But anyhow, that was before anyone really starts being social or manifest specific social problems. The first I remember of being social, was not being it, without any complicated feelings. I played on my own in kindergarten, except that a girl insisted on playing with me from time to time, which I didn't mind. In first grade at school, I used to search for blueberries in the woods around the playground. When they asked me (somewhat concerned, after a few months) if I wasn't going to play with the other kids, I told them this was my free time, with which I thought I could do as I wished. Other than that, I remember having major meltdowns/tantrums when kids I played with (often after being told to do so by my parents) didn't do as I expected. The bullying started sometime during the first two years of school, and the withdrawal became a defense mechanism instead of my preference.

The interesting thing about those pre-social memories is that they're somewhat unreal, they feel as if I'm an avatar in a virtual world somehow. That could of course be due to very young children having different perception, and by nature wondering about this weird world they suddenly find themselves in. But I still can't help but feel that I'm sort of an alien in those memories, as if I've wound up in the wrong place. I remember being five years old, looking into the mirror and philosophizing over whether the world exists at all, or if I was in some sort of dream or simulation. I also thought a lot about whether it's possible for absolutely nothing, including my own mind, to exist at all (that's usually headache time for me still ;-) ). I have the impression that that's not normal for a five years old. A lot of adults don't grasp philosophical skepticism, so I'm led to believe the reason I did, at that age, was due to being a misfit.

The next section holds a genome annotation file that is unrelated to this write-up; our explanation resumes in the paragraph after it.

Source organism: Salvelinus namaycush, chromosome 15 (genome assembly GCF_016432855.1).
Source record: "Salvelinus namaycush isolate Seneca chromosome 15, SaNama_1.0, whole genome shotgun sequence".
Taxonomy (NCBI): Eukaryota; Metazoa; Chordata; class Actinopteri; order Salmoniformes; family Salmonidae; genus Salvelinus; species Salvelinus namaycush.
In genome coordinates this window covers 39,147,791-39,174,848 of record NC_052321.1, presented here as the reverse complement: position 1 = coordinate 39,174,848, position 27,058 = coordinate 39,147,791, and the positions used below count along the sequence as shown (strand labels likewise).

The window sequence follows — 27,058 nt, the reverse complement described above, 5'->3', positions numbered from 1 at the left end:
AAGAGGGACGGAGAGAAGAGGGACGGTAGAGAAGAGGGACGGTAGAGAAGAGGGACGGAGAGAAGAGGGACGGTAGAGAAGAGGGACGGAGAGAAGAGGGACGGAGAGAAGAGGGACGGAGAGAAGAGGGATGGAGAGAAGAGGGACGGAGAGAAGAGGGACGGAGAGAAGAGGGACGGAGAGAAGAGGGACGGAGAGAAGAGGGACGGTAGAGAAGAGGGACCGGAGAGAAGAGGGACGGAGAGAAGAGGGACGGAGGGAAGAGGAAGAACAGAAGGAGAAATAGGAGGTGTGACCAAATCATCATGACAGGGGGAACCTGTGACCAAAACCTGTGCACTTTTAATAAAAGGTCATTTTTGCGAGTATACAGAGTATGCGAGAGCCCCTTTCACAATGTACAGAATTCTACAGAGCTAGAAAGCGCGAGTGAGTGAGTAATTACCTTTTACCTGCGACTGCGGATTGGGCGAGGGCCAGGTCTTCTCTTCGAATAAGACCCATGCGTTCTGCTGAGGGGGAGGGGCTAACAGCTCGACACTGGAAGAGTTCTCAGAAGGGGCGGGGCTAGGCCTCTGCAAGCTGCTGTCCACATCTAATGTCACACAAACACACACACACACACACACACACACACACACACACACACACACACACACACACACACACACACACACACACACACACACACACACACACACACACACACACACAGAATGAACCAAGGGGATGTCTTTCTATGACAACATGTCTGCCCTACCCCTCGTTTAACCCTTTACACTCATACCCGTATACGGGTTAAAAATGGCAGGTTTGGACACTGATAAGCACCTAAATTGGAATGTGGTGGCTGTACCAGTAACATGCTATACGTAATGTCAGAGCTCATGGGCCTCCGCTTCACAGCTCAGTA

LonelyJar
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15 Oct 2014, 6:14 am

I remember being ALONE when I was younger, but I didn't feel LONELY.



GiantHockeyFan
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15 Oct 2014, 7:19 am

I remember pre-school and elementary like it was yesterday. I was picked on in the later years but nothing too out of the ordinary. I tended to play by myself but not because I was excluded or bullied (that came later) but because I simply could not relate to other kids and had no idea how to join in. My mind was also light years ahead of the other children to put it mildly.



glider18
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15 Oct 2014, 7:32 am

My early childhood (up until about age 10) was not marked by me noting I was too different from the other kids, although I liked to do my own things. In early adolescence, I noticed I was different although it didn't affect me much. It was during my adolescence through college years that I knew I was different and wondered why (often felt awkward though I didn't wish to be the so-called "norm").